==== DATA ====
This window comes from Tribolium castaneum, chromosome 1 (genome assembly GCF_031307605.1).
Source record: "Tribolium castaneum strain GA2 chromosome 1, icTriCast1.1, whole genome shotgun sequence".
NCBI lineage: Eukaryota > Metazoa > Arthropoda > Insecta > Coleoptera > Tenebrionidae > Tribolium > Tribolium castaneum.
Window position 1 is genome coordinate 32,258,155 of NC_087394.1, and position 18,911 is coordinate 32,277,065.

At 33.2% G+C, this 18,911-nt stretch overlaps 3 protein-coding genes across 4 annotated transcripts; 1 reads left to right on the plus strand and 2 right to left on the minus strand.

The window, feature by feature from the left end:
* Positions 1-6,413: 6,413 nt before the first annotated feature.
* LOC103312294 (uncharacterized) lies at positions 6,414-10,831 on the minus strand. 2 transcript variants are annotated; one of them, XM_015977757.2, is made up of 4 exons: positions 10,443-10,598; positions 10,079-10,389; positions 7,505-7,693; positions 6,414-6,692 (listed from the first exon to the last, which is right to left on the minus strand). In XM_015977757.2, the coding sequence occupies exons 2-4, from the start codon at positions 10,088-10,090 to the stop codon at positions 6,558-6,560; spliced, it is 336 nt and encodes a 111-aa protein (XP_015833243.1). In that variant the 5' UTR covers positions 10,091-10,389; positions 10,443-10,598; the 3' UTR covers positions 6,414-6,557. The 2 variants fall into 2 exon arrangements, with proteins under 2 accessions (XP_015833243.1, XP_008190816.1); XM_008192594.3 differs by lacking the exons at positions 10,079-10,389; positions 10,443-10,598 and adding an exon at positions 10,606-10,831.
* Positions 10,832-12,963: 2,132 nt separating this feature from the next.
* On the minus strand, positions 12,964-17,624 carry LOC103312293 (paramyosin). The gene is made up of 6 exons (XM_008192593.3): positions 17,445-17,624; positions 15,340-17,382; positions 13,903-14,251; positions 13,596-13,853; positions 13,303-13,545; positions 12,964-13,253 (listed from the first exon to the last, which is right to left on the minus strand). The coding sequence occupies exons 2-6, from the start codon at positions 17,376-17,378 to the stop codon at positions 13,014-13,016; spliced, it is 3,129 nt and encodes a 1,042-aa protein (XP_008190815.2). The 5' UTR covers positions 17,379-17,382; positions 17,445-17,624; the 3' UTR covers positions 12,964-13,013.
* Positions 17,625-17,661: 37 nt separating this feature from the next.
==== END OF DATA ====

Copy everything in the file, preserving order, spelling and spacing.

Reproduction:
This window comes from Tribolium castaneum, chromosome 1 (genome assembly GCF_031307605.1).
Source record: "Tribolium castaneum strain GA2 chromosome 1, icTriCast1.1, whole genome shotgun sequence".
NCBI lineage: Eukaryota > Metazoa > Arthropoda > Insecta > Coleoptera > Tenebrionidae > Tribolium > Tribolium castaneum.
Window position 1 is genome coordinate 32,258,155 of NC_087394.1, and position 18,911 is coordinate 32,277,065.

At 33.2% G+C, this 18,911-nt stretch overlaps 3 protein-coding genes across 4 annotated transcripts; 1 reads left to right on the plus strand and 2 right to left on the minus strand.

The window, feature by feature from the left end:
* Positions 1-6,413: 6,413 nt before the first annotated feature.
* LOC103312294 (uncharacterized) lies at positions 6,414-10,831 on the minus strand. 2 transcript variants are annotated; one of them, XM_015977757.2, is made up of 4 exons: positions 10,443-10,598; positions 10,079-10,389; positions 7,505-7,693; positions 6,414-6,692 (listed from the first exon to the last, which is right to left on the minus strand). In XM_015977757.2, the coding sequence occupies exons 2-4, from the start codon at positions 10,088-10,090 to the stop codon at positions 6,558-6,560; spliced, it is 336 nt and encodes a 111-aa protein (XP_015833243.1). In that variant the 5' UTR covers positions 10,091-10,389; positions 10,443-10,598; the 3' UTR covers positions 6,414-6,557. The 2 variants fall into 2 exon arrangements, with proteins under 2 accessions (XP_015833243.1, XP_008190816.1); XM_008192594.3 differs by lacking the exons at positions 10,079-10,389; positions 10,443-10,598 and adding an exon at positions 10,606-10,831.
* Positions 10,832-12,963: 2,132 nt separating this feature from the next.
* On the minus strand, positions 12,964-17,624 carry LOC103312293 (paramyosin). The gene is made up of 6 exons (XM_008192593.3): positions 17,445-17,624; positions 15,340-17,382; positions 13,903-14,251; positions 13,596-13,853; positions 13,303-13,545; positions 12,964-13,253 (listed from the first exon to the last, which is right to left on the minus strand). The coding sequence occupies exons 2-6, from the start codon at positions 17,376-17,378 to the stop codon at positions 13,014-13,016; spliced, it is 3,129 nt and encodes a 1,042-aa protein (XP_008190815.2). The 5' UTR covers positions 17,379-17,382; positions 17,445-17,624; the 3' UTR covers positions 12,964-13,013.
* Positions 17,625-17,661: 37 nt separating this feature from the next.